In our own backyard....Wise man down!I don’t recall ever seeing a Christmas nativity or manger scene with a cat among the lowly farm animals. But somehow, I just bet one was there.
By: Wendy Johnson, Pine Journal
I don’t recall ever seeing a Christmas nativity or manger scene with a cat among the lowly farm animals. But somehow, I just bet one was there.
The Christmas season seems to be a matter of great awe and wonder for cats. They get excited by the very act of bringing a live tree into the house, and with all of those dangly decorations, hanging garlands and strings of bright lights – well, it puts even the most self-respecting of felines on sensory overload.
We’ve always noticed a marked change in behavior at Christmastime in the various and sundry cats that have blessed our lives over the years. Snowflake was fond of climbing the Christmas tree and one night managed to bring it down in the middle of the living room. Rascal had her very own ornament that always hung on the lowest branch of the tree so she could bat it around and play with it. Slapshot was fond of drinking out of the tree stand, and Goliath liked to lie on the tree skirt beneath the fragrant pine boughs, no doubt pretending that he was hunting deep in the forest. Marmalade, who out-lasted them all, loved nothing better than to chew on the strings of lights (which must have used up several of his nine lives – to say nothing of mine!).
Both of our current cats, Mufasa and Sunshine, began to show signs of agitation as soon as we started moving the living room furniture around to make room for the Christmas tree this year. They bounded from chair to couch, getting a free ride as we moved them from place to place. When I dragged the love seat away from the window, exposing two cat toys, a shriveled grape and a host of dust bunnies, Sunshine pounced on them like a kid at Disneyland!
I thought it prudent to shut both cats in the bedroom when Ken brought the tree in from the garage, fearing they might escape out the front door while it was propped open. And so it was that the first glimpse they got of the giant evergreen was when it was already standing proud and tall in its stand next to the window. Since they’d already sensed something was “up” from our suspicious behavior, they stalked around the room stiff-leggedly, weaving in and out among the furniture as they furtively advanced on the tree. When at last they converged on it, they cautiously circled, delicately sniffing the lower branches as they went and sticking their noses into the tree stand.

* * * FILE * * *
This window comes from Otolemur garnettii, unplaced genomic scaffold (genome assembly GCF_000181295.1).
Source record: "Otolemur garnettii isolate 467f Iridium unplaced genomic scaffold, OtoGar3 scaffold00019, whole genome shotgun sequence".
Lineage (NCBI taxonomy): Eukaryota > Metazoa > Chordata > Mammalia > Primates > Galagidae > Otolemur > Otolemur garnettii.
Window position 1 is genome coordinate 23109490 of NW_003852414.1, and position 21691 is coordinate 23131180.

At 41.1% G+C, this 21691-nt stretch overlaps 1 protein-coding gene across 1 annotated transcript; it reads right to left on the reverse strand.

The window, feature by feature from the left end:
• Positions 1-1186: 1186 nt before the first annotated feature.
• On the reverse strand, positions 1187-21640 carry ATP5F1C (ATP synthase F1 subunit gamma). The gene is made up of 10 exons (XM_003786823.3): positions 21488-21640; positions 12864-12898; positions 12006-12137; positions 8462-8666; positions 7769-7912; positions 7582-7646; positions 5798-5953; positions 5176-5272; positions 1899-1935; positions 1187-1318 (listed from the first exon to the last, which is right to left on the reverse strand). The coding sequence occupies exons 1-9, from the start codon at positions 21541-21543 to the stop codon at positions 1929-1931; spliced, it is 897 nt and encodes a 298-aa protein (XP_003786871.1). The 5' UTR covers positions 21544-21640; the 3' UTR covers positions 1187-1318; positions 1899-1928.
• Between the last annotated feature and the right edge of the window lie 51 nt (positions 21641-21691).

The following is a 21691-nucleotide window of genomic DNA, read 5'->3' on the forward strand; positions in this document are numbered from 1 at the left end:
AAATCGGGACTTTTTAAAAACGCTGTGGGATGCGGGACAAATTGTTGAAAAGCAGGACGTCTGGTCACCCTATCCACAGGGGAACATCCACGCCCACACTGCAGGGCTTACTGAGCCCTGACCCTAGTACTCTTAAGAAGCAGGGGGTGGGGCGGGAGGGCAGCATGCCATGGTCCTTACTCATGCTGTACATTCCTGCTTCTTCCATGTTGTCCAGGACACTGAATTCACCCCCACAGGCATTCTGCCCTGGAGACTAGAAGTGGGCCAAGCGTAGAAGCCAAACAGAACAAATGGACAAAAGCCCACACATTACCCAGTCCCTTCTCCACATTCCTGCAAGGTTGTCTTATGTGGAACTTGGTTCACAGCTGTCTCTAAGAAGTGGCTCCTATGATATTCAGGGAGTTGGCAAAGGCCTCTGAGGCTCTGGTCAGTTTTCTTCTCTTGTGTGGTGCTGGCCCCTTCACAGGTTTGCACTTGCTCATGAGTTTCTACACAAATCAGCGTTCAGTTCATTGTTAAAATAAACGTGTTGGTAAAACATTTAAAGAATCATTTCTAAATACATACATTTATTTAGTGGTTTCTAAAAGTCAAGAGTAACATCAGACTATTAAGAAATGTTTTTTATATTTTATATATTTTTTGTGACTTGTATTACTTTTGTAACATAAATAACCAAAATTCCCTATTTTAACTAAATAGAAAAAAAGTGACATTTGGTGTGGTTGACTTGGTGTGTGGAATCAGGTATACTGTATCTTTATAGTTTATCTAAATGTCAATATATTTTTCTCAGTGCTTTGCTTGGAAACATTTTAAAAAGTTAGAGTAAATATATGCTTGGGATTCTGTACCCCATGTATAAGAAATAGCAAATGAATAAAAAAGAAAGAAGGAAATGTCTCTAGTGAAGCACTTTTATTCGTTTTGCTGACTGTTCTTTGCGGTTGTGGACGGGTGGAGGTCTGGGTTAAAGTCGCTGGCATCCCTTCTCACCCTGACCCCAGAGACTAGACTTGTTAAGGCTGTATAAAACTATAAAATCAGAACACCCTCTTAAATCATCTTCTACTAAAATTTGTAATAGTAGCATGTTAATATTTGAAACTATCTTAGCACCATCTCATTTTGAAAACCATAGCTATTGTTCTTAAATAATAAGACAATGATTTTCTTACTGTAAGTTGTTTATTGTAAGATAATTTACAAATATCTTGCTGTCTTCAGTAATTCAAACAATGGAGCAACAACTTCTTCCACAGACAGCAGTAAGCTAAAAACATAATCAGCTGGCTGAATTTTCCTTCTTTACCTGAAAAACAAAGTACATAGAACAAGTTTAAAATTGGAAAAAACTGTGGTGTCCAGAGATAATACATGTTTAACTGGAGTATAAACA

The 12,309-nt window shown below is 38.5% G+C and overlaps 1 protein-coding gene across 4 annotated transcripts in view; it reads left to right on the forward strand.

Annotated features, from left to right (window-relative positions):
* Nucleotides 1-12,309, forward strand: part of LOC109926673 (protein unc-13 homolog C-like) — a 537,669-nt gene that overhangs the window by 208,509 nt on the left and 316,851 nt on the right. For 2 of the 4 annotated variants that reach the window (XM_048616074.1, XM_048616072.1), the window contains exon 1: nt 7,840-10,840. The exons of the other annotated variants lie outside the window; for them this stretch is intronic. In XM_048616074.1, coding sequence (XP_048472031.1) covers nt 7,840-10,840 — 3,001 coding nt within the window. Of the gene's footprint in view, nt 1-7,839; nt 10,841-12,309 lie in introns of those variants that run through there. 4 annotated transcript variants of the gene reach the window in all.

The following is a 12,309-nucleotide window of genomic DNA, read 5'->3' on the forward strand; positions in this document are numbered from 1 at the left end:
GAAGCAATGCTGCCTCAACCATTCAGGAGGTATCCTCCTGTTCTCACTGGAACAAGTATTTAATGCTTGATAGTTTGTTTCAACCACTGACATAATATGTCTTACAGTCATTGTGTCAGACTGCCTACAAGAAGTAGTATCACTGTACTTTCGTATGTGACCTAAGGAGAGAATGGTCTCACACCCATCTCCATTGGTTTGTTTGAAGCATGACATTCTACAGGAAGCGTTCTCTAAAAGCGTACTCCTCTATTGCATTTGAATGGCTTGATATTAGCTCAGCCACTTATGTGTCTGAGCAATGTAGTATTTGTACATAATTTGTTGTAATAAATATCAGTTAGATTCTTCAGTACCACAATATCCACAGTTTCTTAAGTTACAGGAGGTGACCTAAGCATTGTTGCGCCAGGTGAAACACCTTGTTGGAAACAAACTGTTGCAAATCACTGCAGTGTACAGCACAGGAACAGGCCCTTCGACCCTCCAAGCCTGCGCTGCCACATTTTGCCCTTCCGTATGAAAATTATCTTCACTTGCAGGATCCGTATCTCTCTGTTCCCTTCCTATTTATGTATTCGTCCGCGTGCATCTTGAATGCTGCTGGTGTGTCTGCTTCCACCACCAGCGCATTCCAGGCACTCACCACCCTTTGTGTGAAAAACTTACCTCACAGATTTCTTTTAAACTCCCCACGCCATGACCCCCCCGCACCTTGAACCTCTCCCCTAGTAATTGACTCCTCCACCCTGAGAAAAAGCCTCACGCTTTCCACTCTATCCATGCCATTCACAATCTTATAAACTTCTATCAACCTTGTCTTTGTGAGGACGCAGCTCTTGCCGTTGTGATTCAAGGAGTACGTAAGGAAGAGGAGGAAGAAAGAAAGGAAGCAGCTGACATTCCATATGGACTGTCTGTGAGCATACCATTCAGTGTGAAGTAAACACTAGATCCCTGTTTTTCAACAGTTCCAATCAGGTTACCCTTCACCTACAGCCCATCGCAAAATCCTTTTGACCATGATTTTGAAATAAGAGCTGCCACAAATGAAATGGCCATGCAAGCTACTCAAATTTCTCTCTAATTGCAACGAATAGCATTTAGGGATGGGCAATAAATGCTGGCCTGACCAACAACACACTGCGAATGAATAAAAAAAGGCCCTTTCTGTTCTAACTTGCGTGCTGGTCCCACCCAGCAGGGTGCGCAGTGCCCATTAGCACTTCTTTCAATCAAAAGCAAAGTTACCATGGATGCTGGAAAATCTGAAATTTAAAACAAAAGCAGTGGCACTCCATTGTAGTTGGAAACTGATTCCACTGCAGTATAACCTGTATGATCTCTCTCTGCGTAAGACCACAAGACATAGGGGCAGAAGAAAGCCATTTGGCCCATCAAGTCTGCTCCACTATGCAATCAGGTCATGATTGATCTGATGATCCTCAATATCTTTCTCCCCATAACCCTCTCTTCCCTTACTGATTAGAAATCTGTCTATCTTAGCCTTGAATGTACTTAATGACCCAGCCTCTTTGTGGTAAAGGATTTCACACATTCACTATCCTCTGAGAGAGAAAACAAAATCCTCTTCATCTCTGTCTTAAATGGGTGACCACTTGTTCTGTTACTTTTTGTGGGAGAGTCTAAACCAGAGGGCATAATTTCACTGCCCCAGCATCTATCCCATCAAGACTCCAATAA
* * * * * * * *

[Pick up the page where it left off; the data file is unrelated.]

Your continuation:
Both cats seemed to have come to an uneasy truce with the tree by the time Ken brought in the ladder to string the lights and place the golden angel at its very top. There was much pouncing and chasing of the light strings as he wound them around and around the tree’s dense branches, but somehow he managed to get the task done. As I opened the box of cherished ornaments, Sunshine made one giant leap and landed in the midst of them, skidding a couple of crocheted snowflakes and a wooden rocking horse onto the floor before I firmly removed her from the scene and put her back in the bedroom once again.
Mufasa looked on with an expression of boredom from his perch on the arm of the couch as I proceeded to hang ornaments on the tree. I was almost finished when I came around one side in time to see him poking at an ornament with one of his giant front paws until it began swinging wildly from side to side.
“MUFASA!” I roared in a loud, booming voice, knowing I’d have to nip that sort of behavior in the bud right up front or it would be a long, long Christmas season.
He gazed innocently at me as the wildly careening ornament slowly began to come back into focus – and lo and behold, it was a small, wooden cat!
The rest of the day went fairly well. Sunshine was allowed back out of the bedroom and we kept a close eye on both cats to make certain they didn’t decide to try climbing the tree or chewing on the lighted garland that was wrapped around the railing of the upstairs balcony. In fact, by the time we went to bed that night, we decided we had pretty much dodged the bullet when it came to unseemly cat behavior at Christmastime.
As I woke up the next morning, I was pleased to note that the tree was still standing, there were no ornaments on the floor and both cats seemed fit as a fiddle. It was when I happened to glance over at my handmade needlepoint nativity scene that I noticed that some little “elf” had raided it during the night – a sheep had been knocked to the floor and one of the wise men was lying majestically his side!